There are films that try to say something. Try to be important. Aim for significance. There are earnest attempts to utilize cinema as a means of edifying and enlightening. Yes, there are ambitious film makers who seek to make films of high artistic merit. Then there's Terrance Malick's The Tree of Life.
With God appearing as himself, herself, self. At least I assume that was the real deal. Had me convinced.
There is within Tree of Life large spaces in which my mind wondered away to areas totally unrelated to the film or its themes. Then again when your theme is life itself I suppose its impossible to be off topic.
Tree of Life is not without stretches that will induce yawns from the most high brow intellectual on your block. But when a movie also has you contemplating parenthood, childhood, death, and the beginning of life on Earth...well, you can forgive the occasional slow stretch. For that matter, perhaps such breaks are needed. This is, after all, awfully heady fare.
Mundane details about the film include the fact that the "story" such as it is, is set in 1950's Waco, Texas, but also at the Big Bang, primordial ooze and present day and somewhere in between all places. Heaven? Brad Pitt is the stern father of three lads in their pre teens who walked right off of a Norman Rockwell painting. Jessica Chastain is the mom. I did not know her before but will not soon forget this amazing actress. Sean Penn is the present day incarnation of the oldest boy. His scenes, by the way, made little sense to me but were so rich with significance and beauty of some kind that I cannot explain, that I'll be making my own meaning of them.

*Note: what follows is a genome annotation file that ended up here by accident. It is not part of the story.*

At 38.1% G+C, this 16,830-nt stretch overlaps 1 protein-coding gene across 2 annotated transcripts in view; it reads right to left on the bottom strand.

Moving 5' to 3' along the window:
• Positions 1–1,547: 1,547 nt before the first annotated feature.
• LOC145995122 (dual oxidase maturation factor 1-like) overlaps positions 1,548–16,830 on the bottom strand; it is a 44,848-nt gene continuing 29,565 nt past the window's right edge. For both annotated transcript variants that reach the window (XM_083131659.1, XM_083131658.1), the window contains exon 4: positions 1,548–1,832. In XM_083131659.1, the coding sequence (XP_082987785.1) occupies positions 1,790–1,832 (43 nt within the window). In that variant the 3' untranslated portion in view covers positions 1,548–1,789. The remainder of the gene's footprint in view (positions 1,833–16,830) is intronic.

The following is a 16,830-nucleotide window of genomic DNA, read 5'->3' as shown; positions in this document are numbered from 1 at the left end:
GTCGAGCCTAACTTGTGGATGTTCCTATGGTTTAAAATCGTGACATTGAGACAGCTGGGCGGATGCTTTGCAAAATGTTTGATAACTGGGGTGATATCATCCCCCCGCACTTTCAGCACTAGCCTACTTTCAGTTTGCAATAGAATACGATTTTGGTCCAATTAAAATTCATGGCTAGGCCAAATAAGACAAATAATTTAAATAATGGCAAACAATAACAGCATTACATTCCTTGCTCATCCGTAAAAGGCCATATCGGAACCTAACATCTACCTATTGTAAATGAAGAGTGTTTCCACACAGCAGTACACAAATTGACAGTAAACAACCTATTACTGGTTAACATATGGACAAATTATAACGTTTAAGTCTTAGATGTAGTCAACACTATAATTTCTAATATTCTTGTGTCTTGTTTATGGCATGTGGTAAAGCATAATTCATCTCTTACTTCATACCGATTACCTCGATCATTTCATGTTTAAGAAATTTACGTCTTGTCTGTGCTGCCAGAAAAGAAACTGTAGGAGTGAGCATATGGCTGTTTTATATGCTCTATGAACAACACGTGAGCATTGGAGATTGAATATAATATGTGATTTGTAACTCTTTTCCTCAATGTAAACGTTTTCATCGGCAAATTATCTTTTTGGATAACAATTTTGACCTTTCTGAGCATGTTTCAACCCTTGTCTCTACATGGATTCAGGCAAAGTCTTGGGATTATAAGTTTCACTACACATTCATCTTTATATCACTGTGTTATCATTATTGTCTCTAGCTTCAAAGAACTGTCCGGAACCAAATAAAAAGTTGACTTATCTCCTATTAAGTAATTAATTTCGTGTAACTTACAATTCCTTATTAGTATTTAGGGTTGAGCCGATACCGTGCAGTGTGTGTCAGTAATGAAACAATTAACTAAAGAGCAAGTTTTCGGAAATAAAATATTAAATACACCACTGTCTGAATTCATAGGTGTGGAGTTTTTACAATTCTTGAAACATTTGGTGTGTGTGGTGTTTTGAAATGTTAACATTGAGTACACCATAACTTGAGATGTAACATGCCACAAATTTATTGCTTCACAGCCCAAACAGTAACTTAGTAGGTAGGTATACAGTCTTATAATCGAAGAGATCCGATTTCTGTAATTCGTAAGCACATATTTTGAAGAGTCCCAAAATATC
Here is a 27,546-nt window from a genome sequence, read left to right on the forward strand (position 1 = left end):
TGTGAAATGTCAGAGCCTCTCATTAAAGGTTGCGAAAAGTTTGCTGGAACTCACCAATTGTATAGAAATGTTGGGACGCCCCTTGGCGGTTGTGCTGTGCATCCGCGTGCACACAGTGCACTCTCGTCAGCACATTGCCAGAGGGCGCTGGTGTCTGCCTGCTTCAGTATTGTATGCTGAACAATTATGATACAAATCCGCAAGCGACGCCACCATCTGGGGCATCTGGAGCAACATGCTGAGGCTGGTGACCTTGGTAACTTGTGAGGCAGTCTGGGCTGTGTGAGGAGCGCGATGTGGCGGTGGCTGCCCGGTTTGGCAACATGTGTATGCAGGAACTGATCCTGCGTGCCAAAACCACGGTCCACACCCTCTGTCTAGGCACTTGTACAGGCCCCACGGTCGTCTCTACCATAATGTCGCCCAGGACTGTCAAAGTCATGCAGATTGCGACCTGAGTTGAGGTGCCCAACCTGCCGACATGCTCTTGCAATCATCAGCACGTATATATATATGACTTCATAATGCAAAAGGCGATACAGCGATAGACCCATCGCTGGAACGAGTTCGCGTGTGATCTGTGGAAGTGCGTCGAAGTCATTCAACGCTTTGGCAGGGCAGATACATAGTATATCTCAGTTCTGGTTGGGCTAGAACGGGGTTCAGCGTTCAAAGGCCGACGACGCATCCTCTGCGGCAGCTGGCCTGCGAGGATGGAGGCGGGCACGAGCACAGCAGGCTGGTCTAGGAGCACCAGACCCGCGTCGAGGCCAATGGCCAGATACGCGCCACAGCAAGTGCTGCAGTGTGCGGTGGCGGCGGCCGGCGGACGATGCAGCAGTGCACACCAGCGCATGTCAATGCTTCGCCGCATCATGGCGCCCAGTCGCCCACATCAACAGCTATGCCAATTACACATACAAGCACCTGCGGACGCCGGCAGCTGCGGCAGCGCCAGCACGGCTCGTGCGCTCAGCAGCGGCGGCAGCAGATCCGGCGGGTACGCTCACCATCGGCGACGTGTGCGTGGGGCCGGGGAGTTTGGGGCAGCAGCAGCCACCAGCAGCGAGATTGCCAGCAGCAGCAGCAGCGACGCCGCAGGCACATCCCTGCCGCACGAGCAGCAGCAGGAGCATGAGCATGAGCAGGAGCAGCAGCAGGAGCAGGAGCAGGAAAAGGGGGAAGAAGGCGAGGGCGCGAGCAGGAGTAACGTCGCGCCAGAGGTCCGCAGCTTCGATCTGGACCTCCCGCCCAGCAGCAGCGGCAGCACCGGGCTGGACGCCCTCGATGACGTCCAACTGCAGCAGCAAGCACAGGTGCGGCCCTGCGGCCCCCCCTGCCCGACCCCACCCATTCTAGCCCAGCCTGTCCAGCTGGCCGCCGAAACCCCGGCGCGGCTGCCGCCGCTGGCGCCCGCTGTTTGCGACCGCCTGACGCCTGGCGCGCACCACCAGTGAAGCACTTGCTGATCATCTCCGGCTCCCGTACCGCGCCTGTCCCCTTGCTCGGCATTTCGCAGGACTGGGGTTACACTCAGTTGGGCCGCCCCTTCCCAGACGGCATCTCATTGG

Much of what happens in the film is garden variety growing up. But as told by Malick in the Tree of Life, we see that every move we make is rich with the meaning of life and our place in the universe. It really is.
Early in the film the mother's voice whispers (there is a lot of whispering voice over) that we can go the way of nature or the way of grace. Nature is an unforgiving master that giveth and taketh away. Grace however....
So there is yin and yang. There is God as a forever presence, but not of the Old Testament variety angrily imposing His will. There is a search for meaning and no easy answers to be found in a book. Discovery must come through the living and the asking. Through the developing and understanding of nature and grace. Journeys of self discovery, we see, take us to the roots of humankind and existence itself.
Yes it is all very deep. But Malick's gift is to provide us with a very rich stew that lies lightly as we digest it all. It is a film that does not require your imagination at all, just a mind opened to allowing come what may. Let the visions, the scenes, the symbols, the characters flow into your conscience. I do not know how on Earth the DVD will be divided into chapter. The Tree of Life is like a river.
I don't know if it takes remarkable courage to make such a film or just a conviction that one should aim big. Malick is clearly an ambitious director and that's not news. Would that there were more of his kind. And more movies that dared to be about the something.